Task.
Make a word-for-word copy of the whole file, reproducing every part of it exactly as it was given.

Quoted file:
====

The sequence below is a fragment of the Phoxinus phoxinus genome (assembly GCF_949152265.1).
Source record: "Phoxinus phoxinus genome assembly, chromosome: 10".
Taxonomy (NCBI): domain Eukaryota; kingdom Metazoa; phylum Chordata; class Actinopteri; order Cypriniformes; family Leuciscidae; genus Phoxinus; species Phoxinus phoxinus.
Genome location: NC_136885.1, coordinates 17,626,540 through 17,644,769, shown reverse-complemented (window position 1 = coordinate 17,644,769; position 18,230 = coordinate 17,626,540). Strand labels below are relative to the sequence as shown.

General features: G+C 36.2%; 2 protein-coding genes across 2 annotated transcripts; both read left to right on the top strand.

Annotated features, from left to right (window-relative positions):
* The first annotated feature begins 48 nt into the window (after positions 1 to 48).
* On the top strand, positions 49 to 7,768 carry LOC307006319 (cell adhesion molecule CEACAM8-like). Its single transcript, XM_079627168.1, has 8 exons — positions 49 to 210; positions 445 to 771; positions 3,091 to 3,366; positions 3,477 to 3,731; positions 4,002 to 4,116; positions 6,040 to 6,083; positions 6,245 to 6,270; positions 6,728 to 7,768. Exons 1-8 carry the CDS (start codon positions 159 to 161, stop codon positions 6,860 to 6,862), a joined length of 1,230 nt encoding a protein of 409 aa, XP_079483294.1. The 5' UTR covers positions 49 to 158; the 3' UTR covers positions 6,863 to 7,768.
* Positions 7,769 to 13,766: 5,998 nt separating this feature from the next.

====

The sequence below is a fragment of the Phoxinus phoxinus genome (assembly GCF_949152265.1).
Source record: "Phoxinus phoxinus genome assembly, chromosome: 10".
Taxonomy (NCBI): domain Eukaryota; kingdom Metazoa; phylum Chordata; class Actinopteri; order Cypriniformes; family Leuciscidae; genus Phoxinus; species Phoxinus phoxinus.
Genome location: NC_136885.1, coordinates 17,626,540 through 17,644,769, shown reverse-complemented (window position 1 = coordinate 17,644,769; position 18,230 = coordinate 17,626,540). Strand labels below are relative to the sequence as shown.

General features: G+C 36.2%; 2 protein-coding genes across 2 annotated transcripts; both read left to right on the top strand.

Annotated features, from left to right (window-relative positions):
* The first annotated feature begins 48 nt into the window (after positions 1 to 48).
* On the top strand, positions 49 to 7,768 carry LOC307006319 (cell adhesion molecule CEACAM8-like). Its single transcript, XM_079627168.1, has 8 exons — positions 49 to 210; positions 445 to 771; positions 3,091 to 3,366; positions 3,477 to 3,731; positions 4,002 to 4,116; positions 6,040 to 6,083; positions 6,245 to 6,270; positions 6,728 to 7,768. Exons 1-8 carry the CDS (start codon positions 159 to 161, stop codon positions 6,860 to 6,862), a joined length of 1,230 nt encoding a protein of 409 aa, XP_079483294.1. The 5' UTR covers positions 49 to 158; the 3' UTR covers positions 6,863 to 7,768.
* Positions 7,769 to 13,766: 5,998 nt separating this feature from the next.